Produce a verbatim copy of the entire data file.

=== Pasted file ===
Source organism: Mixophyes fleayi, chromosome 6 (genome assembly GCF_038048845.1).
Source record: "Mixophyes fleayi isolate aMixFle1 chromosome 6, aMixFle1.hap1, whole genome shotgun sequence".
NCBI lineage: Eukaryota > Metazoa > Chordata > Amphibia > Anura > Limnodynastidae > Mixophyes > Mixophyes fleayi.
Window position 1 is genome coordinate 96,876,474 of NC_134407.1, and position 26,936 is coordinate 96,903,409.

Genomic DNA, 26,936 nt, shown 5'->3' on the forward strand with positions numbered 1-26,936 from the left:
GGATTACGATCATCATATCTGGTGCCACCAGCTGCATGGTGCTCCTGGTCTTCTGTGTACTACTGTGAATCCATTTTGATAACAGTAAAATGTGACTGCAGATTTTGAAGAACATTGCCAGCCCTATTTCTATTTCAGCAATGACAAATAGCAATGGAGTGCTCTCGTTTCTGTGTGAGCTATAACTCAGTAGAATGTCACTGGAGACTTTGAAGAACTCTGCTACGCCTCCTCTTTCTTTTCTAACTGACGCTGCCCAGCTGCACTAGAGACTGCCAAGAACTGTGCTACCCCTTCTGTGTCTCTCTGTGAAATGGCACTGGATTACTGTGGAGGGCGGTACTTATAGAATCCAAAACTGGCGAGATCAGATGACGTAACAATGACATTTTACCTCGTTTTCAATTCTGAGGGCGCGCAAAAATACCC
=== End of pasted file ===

Source organism: Mixophyes fleayi, chromosome 6 (genome assembly GCF_038048845.1).
Source record: "Mixophyes fleayi isolate aMixFle1 chromosome 6, aMixFle1.hap1, whole genome shotgun sequence".
NCBI lineage: Eukaryota > Metazoa > Chordata > Amphibia > Anura > Limnodynastidae > Mixophyes > Mixophyes fleayi.
Window position 1 is genome coordinate 96,876,474 of NC_134407.1, and position 26,936 is coordinate 96,903,409.

Genomic DNA, 26,936 nt, shown 5'->3' on the forward strand with positions numbered 1-26,936 from the left:
GGATTACGATCATCATATCTGGTGCCACCAGCTGCATGGTGCTCCTGGTCTTCTGTGTACTACTGTGAATCCATTTTGATAACAGTAAAATGTGACTGCAGATTTTGAAGAACATTGCCAGCCCTATTTCTATTTCAGCAATGACAAATAGCAATGGAGTGCTCTCGTTTCTGTGTGAGCTATAACTCAGTAGAATGTCACTGGAGACTTTGAAGAACTCTGCTACGCCTCCTCTTTCTTTTCTAACTGACGCTGCCCAGCTGCACTAGAGACTGCCAAGAACTGTGCTACCCCTTCTGTGTCTCTCTGTGAAATGGCACTGGATTACTGTGGAGGGCGGTACTTATAGAATCCAAAACTGGCGAGATCAGATGACGTAACAATGACATTTTACCTCGTTTTCAATTCTGAGGGCGCGCAAAAATACCC